I actually graduated twice. First, I studied to become an interior architect in Brussels. At that time I already had a clear idea of where I was heading: the hospitality and retail industry. I noticed that the design agencies I looked up to were all ‘multidisciplinary’. To be able to stand out (and fit in) in that sort of environment, I headed to London for a second degree in Graphic Design.
After graduating I was super excited to start working, but real life kicked in soon enough: no experience, no job. I started doing internships, living off my parents and my savings account until I was lucky enough to be hired by B3 Designers as a junior graphic designer. They specialise in interior design and branding for amazing restaurant concepts, so I landed where I wanted to land, but on the graphic design side.
studio basil. creates visual identities, more than often in the hospitality and retail industry. We want to help our clients tell their story and love to create honest yet playful design doing so.
My surroundings, both the city and its people, have always played a huge part in my perception of things. As a student I lived in Barcelona, where I met loads of creatives from different industries. Connecting with them was eye-opening and definitely changed my way of looking at design and its process.
London couldn’t have been more different for me; less about connecting, more about chasing that dream. So intense and yet so amazing, but almost a matter of how long you can keep up. It’s the most inspiring city I’ve lived in. London is an amazing cultural hub with inspiring exhibitions, lectures and opportunities on every corner, but I definitely struggled in finding a good work-life balance.
Back in Brussels, my social network is bigger and I gained confidence being surrounded by other designers, which obviously affects my design work. Having people to talk to about the insecurities you face as a designer suddenly meant that I didn't feel like a failure; instead it helped me to grow as a person and a designer.
During my studies I did several internships. It’s a great way to learn from experienced designers and to figure out where you want to be and what you want to do. The best internships are the ones where your senior takes the time to guide you, but also gives you freedom to create and do your own thing.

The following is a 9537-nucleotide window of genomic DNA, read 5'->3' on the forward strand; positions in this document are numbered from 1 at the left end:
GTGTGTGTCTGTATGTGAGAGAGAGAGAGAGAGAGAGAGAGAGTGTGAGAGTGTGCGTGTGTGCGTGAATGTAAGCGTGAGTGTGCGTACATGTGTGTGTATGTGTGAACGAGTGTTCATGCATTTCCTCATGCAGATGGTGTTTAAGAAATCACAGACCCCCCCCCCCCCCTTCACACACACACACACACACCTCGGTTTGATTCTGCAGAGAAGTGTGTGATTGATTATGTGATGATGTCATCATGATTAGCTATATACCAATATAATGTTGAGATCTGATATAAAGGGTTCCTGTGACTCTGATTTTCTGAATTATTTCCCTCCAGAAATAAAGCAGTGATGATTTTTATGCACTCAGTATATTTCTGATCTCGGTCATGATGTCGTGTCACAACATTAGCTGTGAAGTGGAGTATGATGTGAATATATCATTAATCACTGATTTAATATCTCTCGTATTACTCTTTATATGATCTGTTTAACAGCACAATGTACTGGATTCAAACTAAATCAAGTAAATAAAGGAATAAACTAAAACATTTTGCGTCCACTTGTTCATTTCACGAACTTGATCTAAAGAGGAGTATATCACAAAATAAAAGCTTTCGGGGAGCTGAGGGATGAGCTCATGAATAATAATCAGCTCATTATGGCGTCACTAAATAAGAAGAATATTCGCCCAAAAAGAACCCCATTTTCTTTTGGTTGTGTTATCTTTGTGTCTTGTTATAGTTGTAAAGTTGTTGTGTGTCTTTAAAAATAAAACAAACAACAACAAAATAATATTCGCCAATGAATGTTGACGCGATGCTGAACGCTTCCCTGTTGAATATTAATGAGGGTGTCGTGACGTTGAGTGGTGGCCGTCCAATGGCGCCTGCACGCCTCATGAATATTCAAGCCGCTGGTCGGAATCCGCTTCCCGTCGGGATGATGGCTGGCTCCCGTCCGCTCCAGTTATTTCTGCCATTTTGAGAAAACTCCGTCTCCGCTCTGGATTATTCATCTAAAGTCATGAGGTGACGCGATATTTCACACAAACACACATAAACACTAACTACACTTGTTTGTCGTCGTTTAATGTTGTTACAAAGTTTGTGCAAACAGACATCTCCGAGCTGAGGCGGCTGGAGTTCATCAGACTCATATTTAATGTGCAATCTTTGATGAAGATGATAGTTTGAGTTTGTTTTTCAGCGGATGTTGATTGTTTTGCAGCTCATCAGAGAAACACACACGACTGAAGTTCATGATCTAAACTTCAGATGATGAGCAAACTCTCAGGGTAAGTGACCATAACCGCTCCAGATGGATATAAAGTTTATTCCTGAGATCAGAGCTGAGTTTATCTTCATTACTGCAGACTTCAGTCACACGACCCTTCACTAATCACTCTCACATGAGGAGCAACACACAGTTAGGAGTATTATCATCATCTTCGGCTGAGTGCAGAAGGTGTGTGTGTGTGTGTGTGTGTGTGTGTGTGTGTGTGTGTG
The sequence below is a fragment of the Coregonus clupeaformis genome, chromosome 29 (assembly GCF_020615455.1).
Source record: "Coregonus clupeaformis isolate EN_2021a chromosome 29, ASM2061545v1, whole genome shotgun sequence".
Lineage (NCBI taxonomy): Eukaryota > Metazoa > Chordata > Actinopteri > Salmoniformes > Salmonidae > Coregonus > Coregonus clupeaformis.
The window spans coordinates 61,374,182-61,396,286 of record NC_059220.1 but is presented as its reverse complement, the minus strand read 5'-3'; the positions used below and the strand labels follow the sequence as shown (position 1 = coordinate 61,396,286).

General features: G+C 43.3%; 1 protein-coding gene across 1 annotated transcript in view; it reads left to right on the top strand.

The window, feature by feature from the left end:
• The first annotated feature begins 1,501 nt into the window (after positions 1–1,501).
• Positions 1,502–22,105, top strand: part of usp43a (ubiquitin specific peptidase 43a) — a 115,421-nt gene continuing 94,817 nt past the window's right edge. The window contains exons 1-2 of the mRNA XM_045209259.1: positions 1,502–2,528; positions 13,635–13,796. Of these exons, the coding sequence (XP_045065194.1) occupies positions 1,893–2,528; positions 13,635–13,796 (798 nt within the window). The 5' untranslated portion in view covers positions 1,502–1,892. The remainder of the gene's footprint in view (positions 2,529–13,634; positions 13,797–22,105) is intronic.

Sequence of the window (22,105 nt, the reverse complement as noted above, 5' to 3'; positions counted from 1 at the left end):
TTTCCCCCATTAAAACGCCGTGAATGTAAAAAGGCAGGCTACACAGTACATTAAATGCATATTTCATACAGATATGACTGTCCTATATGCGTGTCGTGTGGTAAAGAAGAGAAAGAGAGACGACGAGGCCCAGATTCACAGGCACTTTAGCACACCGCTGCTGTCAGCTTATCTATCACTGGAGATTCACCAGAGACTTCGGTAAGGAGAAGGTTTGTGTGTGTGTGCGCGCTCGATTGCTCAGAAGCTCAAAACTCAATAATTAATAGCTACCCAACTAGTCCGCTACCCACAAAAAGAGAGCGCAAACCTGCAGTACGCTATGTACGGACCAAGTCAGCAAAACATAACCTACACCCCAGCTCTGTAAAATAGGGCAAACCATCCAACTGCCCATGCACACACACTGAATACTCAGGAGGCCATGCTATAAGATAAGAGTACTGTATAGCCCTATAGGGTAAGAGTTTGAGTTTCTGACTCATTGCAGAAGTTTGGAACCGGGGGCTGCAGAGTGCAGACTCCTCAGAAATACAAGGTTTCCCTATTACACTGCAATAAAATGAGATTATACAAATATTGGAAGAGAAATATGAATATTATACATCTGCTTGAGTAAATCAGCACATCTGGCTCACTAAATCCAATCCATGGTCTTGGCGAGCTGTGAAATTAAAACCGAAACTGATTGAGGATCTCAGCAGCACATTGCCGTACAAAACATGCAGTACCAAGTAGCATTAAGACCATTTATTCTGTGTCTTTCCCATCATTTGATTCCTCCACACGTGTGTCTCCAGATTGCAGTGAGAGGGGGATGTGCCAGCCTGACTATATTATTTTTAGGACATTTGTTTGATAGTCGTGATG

Unfortunately too many companies take on interns as an excuse to not have to pay. Having had a bad experience myself, I can’t help but feel a bit bitter about internships.
After I already did a fair number of internships, I applied for a junior position at a small fashion brand. I got the job, but the day before I was supposed to start they said that they would hire me as an intern instead, because of my lack of experience. Having nothing else lined up, I negotiated to quite a bit below minimum wage, but I was even more disappointed when there was no other designer in the studio who I could actually learn from.
We’ve had intern requests before, but I held it off for a while. studio basil. is only now coming to a point where I feel like we could mentor an intern as we should. So, yes, we will take on interns from now on, one at a time, to be fully able to make it a worthwhile experience for the intern too.
I draw my inspiration from what goes on around me. Having a strong concept to start from is essential in my design process, and the story of our clients is probably where I turn to most. I like to use textures and colours and always look for abstract compositions, often inspired by architectural details.
My advice would be to follow your gut. Know your techniques. Get inspired, look around you. And always go back to what feels right for you.
Last year we worked on so many great projects so we can only hope that next year will be even better! Most projects have a pretty short turnaround, but that’s what I like: things need to move quickly. Not really knowing what projects will come up next is both frightening and exciting at the same time. Bring it on!